Is another global recession round the corner?

Alok Ray | Updated on August 28, 2019 Published on August 28, 2019

The probability seems high, especially if there is no quick end to the trade and tech war between the US and China

Economists are reasonably good at analysing past economic events. At the same time, they are said to have a pretty bad record when it comes to forecasting. With this caveat in mind, what is the current thinking on the question: Is another global recession (the last was the Great Recession of 2007-09) likely in the near future?

Statistically, the probability of another global recession happening soon is increasing, especially if the current economic expansion continues. Already, the expansion in both the USand the EU has lasted longer than the average historical cycles. So, analysts are looking for reasons behind this apparent lengthening of the business cycle.

Some are saying that in the past most of the business cycles were ‘inventory cycles’, meaning that economic expansion eventually led to a build-up of excess inventories which, in turn, meant less production in order for inventories to return to normal levels. Thus recession inevitably followed expansion after a lag. But, in recent years, because of ‘just-in-time’ inventory control and other methods of quicker response to changes in demand (due to revolution in information flows, computerised production and control of supply chain), the length of the typical inventory cycle is expanding.

Low interest rates

The monetary policy pursued by the major central banks is also being held partially responsible. Overly loose monetary policy with policy interest rate hovering in the 0.5-1 per cent range, and in some cases even being negative, has been pursued for too long.

This process has been helped by the fact that despite unemployment reaching historically low numbers, the growth of wages and prices has remained below the target rates of central banks. Hence, the reversal of the interest rate cycle is taking much longer.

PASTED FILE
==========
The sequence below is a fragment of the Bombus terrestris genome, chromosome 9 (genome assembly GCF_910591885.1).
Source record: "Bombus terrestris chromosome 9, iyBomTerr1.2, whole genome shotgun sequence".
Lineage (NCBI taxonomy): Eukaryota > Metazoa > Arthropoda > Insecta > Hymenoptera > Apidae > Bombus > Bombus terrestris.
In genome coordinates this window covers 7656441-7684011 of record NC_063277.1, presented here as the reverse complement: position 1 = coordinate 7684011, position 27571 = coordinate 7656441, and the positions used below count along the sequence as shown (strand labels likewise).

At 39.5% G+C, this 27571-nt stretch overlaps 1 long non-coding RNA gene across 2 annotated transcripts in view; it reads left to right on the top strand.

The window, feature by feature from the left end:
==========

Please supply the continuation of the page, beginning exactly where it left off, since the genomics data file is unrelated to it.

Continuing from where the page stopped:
China, the second most important economy in the world, at the first sign of a slowdown in growth has turned to the time tested fiscal stimulus, of massive infrastructure spending even if it means exacerbating the already alarming public debt. Also, Chinese savings and resources are being used abroad as part of the country’s Belt and Road Initiative. Among other things, this is pushing up demand for Chinese made machinery and metals.

Another structural change is the declining share of manufacturing and a corresponding rise in the share of services in most economies. So, even when manufacturing activity has suffered due to factors like trade war, spending on R&D and advertising has helped stabilise the economies. Similarly, a fall in oil prices forced shale oil companies to reduce extraction but the ongoing research on alternative energies kept up the total spending by the energy sector.

Politically, faced with a trade-off, growth with moderate inflation is being preferred over recession and unemployment. Thanks to Keynesian economics, economists and policymakers have broadly mastered the art of preventing a recession from sliding into full-blown depression.

Rising debt with fiscal stimulus shifts the burden of extra taxes to service debt on future generations. Here, again, a distinction should be made between domestic debt and foreign debt. Servicing of domestic debt involves transfer from domestic taxpayers to domestic bondholders and is likened to a transfer of money from one pocket to another.

By contrast, a foreign debt has to be serviced by transferring ownership of a part of GDP to foreigners, which cuts into the standard of living of domestic residents. As it involves payment in foreign exchange, it is further subject to risks arising out of fluctuations in the exchange rate.

The US, even when it finances its fiscal deficit by using foreign money, does so usually in dollars and, therefore, escapes the exchange rate risk. China’s debt is predominantly domestic and is financed by state-owned banks, which, therefore, cancels out for the consolidated public sector. Hence, both the US and China are less deterred by their mounting debt problem and can afford debt-financed spending to a larger extent than many other countries.

However, the ongoing trade and technology war between the two nations, by disrupting global supply chains, is creating huge uncertainties for business in many countries. This is, currently, the single biggest factor which has the potential to start a global slowdown and, if not reversed, may snowball into a global recession.

The writer is a former Professor of Economics, IIM Calcutta

Published on August 28, 2019
This article is closed for comments.
Please Email the Editor